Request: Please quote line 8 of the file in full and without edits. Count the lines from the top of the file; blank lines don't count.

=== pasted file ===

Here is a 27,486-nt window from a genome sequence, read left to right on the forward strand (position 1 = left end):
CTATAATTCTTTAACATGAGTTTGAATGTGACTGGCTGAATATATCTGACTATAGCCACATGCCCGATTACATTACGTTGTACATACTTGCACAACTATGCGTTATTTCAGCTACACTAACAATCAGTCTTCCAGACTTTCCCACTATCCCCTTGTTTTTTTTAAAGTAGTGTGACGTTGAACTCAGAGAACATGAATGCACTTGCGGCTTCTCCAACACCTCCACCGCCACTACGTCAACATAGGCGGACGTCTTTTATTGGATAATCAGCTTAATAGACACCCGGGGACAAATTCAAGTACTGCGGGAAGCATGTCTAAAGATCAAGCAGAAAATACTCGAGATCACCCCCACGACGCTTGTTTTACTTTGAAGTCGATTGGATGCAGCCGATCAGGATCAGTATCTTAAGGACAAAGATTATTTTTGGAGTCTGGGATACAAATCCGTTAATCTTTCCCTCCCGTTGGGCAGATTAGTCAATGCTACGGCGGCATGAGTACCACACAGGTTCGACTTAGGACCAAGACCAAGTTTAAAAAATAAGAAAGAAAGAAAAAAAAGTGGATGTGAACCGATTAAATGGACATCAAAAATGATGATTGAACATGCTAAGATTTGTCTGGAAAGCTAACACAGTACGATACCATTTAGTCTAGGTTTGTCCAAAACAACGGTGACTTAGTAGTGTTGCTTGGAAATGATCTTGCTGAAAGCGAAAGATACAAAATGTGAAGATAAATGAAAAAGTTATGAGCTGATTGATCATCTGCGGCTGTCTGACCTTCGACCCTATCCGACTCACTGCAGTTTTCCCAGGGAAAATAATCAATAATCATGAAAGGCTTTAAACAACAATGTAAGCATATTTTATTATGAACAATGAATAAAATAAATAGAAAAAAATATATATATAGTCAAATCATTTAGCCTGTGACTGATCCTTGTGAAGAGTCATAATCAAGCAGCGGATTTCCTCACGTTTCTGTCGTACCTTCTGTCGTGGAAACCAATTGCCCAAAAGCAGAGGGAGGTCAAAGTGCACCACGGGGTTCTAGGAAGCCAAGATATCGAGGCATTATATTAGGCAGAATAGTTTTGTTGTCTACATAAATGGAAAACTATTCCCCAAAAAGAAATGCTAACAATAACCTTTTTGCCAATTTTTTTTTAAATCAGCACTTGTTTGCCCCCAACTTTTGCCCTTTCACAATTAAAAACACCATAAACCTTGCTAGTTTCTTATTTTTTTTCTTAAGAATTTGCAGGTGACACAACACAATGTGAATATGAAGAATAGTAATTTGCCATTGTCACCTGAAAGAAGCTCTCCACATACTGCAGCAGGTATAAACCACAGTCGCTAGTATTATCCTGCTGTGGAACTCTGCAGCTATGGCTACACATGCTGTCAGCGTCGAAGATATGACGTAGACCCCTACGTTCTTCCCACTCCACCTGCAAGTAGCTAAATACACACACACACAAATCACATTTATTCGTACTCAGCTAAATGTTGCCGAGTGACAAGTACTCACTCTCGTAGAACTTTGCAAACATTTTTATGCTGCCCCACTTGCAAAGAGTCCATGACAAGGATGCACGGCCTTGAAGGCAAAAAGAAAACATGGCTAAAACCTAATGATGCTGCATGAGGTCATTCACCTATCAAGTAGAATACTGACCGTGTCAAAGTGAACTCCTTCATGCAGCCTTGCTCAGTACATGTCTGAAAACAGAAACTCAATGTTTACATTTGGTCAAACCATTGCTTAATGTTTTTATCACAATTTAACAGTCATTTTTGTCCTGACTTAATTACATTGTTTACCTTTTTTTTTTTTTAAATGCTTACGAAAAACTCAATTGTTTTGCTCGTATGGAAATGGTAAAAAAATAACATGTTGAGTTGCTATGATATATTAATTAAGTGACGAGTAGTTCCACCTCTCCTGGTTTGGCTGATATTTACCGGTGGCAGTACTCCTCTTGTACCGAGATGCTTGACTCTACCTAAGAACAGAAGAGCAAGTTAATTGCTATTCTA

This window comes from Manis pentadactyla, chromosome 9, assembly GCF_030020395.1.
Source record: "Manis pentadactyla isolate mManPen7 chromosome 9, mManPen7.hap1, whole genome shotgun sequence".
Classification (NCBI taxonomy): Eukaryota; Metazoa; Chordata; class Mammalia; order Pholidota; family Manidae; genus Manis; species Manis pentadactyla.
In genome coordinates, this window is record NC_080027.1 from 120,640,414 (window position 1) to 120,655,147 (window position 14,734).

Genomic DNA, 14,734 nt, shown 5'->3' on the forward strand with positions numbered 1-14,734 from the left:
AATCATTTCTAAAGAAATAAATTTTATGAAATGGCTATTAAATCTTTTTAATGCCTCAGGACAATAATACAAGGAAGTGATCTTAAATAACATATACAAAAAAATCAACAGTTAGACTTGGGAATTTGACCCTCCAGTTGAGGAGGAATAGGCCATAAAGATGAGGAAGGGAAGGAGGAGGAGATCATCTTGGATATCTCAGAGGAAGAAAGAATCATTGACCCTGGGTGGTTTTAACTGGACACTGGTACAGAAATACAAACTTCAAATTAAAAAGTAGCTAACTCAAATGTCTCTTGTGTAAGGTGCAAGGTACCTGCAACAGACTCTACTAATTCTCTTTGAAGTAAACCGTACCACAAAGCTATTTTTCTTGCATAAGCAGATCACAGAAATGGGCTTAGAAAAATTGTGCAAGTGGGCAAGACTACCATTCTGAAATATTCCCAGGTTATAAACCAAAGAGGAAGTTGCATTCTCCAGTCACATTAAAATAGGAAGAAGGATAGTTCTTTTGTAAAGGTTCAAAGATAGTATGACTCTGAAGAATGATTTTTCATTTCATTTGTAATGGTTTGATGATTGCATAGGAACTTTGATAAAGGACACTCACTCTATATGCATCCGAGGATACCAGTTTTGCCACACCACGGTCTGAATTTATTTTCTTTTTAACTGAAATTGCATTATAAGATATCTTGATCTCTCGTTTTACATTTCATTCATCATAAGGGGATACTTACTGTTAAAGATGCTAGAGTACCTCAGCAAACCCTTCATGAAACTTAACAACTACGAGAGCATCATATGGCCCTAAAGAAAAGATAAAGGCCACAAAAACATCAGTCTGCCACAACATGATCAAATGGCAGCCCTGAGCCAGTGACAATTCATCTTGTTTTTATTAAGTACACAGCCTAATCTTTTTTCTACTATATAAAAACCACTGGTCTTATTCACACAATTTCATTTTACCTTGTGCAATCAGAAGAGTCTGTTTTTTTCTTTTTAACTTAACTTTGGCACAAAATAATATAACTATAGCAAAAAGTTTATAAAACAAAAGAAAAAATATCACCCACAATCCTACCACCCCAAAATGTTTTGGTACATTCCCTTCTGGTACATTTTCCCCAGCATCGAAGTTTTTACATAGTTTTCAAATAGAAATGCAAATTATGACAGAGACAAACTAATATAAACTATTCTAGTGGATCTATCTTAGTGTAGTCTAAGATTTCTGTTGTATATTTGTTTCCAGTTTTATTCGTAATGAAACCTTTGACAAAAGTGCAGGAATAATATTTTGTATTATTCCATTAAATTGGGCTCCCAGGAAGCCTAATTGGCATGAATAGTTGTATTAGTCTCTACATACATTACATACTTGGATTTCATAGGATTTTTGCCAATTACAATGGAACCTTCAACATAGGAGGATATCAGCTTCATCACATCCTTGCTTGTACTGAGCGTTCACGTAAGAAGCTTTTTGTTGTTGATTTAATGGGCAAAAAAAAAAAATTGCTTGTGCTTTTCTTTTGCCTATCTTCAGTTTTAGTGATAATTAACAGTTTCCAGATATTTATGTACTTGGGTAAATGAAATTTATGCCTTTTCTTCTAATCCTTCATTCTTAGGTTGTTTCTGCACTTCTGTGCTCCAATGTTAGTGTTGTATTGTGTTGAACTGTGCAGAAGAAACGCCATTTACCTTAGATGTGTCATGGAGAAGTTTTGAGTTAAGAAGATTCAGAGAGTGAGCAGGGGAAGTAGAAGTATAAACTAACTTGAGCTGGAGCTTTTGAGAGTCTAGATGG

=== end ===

AATCATTTCTAAAGAAATAAATTTTATGAAATGGCTATTAAATCTTTTTAATGCCTCAGGACAATAATACAAGGAAGTGATCTTAAATAACATATACAAAAAAATCAACAGTTAGACTTGGGAATTTGACCCTCCAGTTGAGGAGGAATAGGCCATAAAGATGAGGAAGGGAAGGAGGAGGAGATCATCTTGGATATCTCAGAGGAAGAAAGAATCATTGACCCTGGGTGGTTTTAACTGGACACTGGTACAGAAATACAAACTTCAAATTAAAAAGTAGCTAACTCAAATGTCTCTTGTGTAAGGTGCAAGGTACCTGCAACAGACTCTACTAATTCTCTTTGAAGTAAACCGTACCACAAAGCTATTTTTCTTGCATAAGCAGATCACAGAAATGGGCTTAGAAAAATTGTGCAAGTGGGCAAGACTACCATTCTGAAATATTCCCAGGTTATAAACCAAAGAGGAAGTTGCATTCTCCAGTCACATTAAAATAGGAAGAAGGATAGTTCTTTTGTAAAGGTTCAAAGATAGTATGACTCTGAAGAATGATTTTTCATTTCATTTGTAATGGTTTGATGATTGCATAGGAACTTTGATAAAGGACACTCACTCTATATGCATCCGAGGATACCAGTTTTGCCACACCACGGTCTGAATTTATTTTCTTTTTAACTGAAATTGCATTATAAGATATCTTGATCTCTCGTTTTACATTTCATTCATCATAAGGGGATACTTACTGTTAAAGATGCTAGAGTACCTCAGCAAACCCTTCATGAAACTTAACAACTACGAGAGCATCATATGGCCCTAAAGAAAAGATAAAGGCCACAAAAACATCAGTCTGCCACAACATGATCAAATGGCAGCCCTGAGCCAGTGACAATTCATCTTGTTTTTATTAAGTACACAGCCTAATCTTTTTTCTACTATATAAAAACCACTGGTCTTATTCACACAATTTCATTTTACCTTGTGCAATCAGAAGAGTCTGTTTTTTTCTTTTTAACTTAACTTTGGCACAAAATAATATAACTATAGCAAAAAGTTTATAAAACAAAAGAAAAAATATCACCCACAATCCTACCACCCCAAAATGTTTTGGTACATTCCCTTCTGGTACATTTTCCCCAGCATCGAAGTTTTTACATAGTTTTCAAATAGAAATGCAAATTATGACAGAGACAAACTAATATAAACTATTCTAGTGGATCTATCTTAGTGTAGTCTAAGATTTCTGTTGTATATTTGTTTCCAGTTTTATTCGTAATGAAACCTTTGACAAAAGTGCAGGAATAATATTTTGTATTATTCCATTAAATTGGGCTCCCAGGAAGCCTAATTGGCATGAATAGTTGTATTAGTCTCTACATACATTACATACTTGGATTTCATAGGATTTTTGCCAATTACAATGGAACCTTCAACATAGGAGGATATCAGCTTCATCACATCCTTGCTTGTACTGAGCGTTCACGTAAGAAGCTTTTTGTTGTTGATTTAATGGGCAAAAAAAAAAAATTGCTTGTGCTTTTCTTTTGCCTATCTTCAGTTTTAGTGATAATTAACAGTTTCCAGATATTTATGTACTTGGGTAAATGAAATTTATGCCTTTTCTTCTAATCCTTCATTCTTAGGTTGTTTCTGCACTTCTGTGCTCCAATGTTAGTGTTGTATTGTGTTGAACTGTGCAGAAGAAACGCCATTTACCTTAGATGTGTCATGGAGAAGTTTTGAGTTAAGAAGATTCAGAGAGTGAGCAGGGGAAGTAGAAGTATAAACTAACTTGAGCTGGAGCTTTTGAGAGTCTAGATGG